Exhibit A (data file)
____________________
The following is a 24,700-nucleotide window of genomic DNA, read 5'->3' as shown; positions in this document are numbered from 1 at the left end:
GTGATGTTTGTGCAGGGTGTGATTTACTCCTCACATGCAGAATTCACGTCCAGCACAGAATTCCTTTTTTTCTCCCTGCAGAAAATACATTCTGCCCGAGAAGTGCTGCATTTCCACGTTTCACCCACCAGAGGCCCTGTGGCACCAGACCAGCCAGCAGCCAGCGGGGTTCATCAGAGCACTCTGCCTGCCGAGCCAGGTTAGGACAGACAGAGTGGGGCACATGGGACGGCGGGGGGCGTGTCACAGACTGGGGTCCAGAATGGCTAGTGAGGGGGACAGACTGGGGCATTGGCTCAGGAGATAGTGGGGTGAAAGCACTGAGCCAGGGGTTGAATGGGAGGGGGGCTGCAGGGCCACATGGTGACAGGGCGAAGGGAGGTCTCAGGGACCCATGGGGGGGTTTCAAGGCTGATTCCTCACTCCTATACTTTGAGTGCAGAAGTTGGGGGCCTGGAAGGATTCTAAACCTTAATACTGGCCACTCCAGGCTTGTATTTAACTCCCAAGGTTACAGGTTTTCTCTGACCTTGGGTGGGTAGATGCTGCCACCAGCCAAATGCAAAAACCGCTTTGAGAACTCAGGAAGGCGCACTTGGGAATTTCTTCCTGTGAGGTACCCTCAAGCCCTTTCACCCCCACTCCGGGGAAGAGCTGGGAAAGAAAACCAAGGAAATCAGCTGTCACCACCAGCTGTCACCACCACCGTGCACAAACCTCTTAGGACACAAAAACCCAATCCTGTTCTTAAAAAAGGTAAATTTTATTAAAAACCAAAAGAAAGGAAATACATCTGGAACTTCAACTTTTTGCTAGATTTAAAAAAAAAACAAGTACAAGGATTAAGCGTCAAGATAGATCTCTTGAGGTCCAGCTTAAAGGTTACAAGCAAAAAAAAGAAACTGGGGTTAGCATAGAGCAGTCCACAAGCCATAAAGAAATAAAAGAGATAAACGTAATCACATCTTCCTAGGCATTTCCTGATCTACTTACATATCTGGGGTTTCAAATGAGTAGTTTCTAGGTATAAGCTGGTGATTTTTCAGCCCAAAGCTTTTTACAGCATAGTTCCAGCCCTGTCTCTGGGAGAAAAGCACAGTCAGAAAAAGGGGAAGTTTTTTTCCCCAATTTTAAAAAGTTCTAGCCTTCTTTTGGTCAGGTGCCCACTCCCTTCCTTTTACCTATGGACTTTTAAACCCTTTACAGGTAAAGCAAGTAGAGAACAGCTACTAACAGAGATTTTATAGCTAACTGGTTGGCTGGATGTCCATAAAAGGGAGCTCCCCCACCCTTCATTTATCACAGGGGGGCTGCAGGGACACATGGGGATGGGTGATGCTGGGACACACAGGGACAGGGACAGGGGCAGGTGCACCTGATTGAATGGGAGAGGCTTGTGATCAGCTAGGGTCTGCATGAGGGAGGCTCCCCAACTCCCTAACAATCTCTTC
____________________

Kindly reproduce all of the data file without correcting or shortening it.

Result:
The following is a 24,700-nucleotide window of genomic DNA, read 5'->3' as shown; positions in this document are numbered from 1 at the left end:
GTGATGTTTGTGCAGGGTGTGATTTACTCCTCACATGCAGAATTCACGTCCAGCACAGAATTCCTTTTTTTCTCCCTGCAGAAAATACATTCTGCCCGAGAAGTGCTGCATTTCCACGTTTCACCCACCAGAGGCCCTGTGGCACCAGACCAGCCAGCAGCCAGCGGGGTTCATCAGAGCACTCTGCCTGCCGAGCCAGGTTAGGACAGACAGAGTGGGGCACATGGGACGGCGGGGGGCGTGTCACAGACTGGGGTCCAGAATGGCTAGTGAGGGGGACAGACTGGGGCATTGGCTCAGGAGATAGTGGGGTGAAAGCACTGAGCCAGGGGTTGAATGGGAGGGGGGCTGCAGGGCCACATGGTGACAGGGCGAAGGGAGGTCTCAGGGACCCATGGGGGGGTTTCAAGGCTGATTCCTCACTCCTATACTTTGAGTGCAGAAGTTGGGGGCCTGGAAGGATTCTAAACCTTAATACTGGCCACTCCAGGCTTGTATTTAACTCCCAAGGTTACAGGTTTTCTCTGACCTTGGGTGGGTAGATGCTGCCACCAGCCAAATGCAAAAACCGCTTTGAGAACTCAGGAAGGCGCACTTGGGAATTTCTTCCTGTGAGGTACCCTCAAGCCCTTTCACCCCCACTCCGGGGAAGAGCTGGGAAAGAAAACCAAGGAAATCAGCTGTCACCACCAGCTGTCACCACCACCGTGCACAAACCTCTTAGGACACAAAAACCCAATCCTGTTCTTAAAAAAGGTAAATTTTATTAAAAACCAAAAGAAAGGAAATACATCTGGAACTTCAACTTTTTGCTAGATTTAAAAAAAAAACAAGTACAAGGATTAAGCGTCAAGATAGATCTCTTGAGGTCCAGCTTAAAGGTTACAAGCAAAAAAAAGAAACTGGGGTTAGCATAGAGCAGTCCACAAGCCATAAAGAAATAAAAGAGATAAACGTAATCACATCTTCCTAGGCATTTCCTGATCTACTTACATATCTGGGGTTTCAAATGAGTAGTTTCTAGGTATAAGCTGGTGATTTTTCAGCCCAAAGCTTTTTACAGCATAGTTCCAGCCCTGTCTCTGGGAGAAAAGCACAGTCAGAAAAAGGGGAAGTTTTTTTCCCCAATTTTAAAAAGTTCTAGCCTTCTTTTGGTCAGGTGCCCACTCCCTTCCTTTTACCTATGGACTTTTAAACCCTTTACAGGTAAAGCAAGTAGAGAACAGCTACTAACAGAGATTTTATAGCTAACTGGTTGGCTGGATGTCCATAAAAGGGAGCTCCCCCACCCTTCATTTATCACAGGGGGGCTGCAGGGACACATGGGGATGGGTGATGCTGGGACACACAGGGACAGGGACAGGGGCAGGTGCACCTGATTGAATGGGAGAGGCTTGTGATCAGCTAGGGTCTGCATGAGGGAGGCTCCCCAACTCCCTAACAATCTCTTC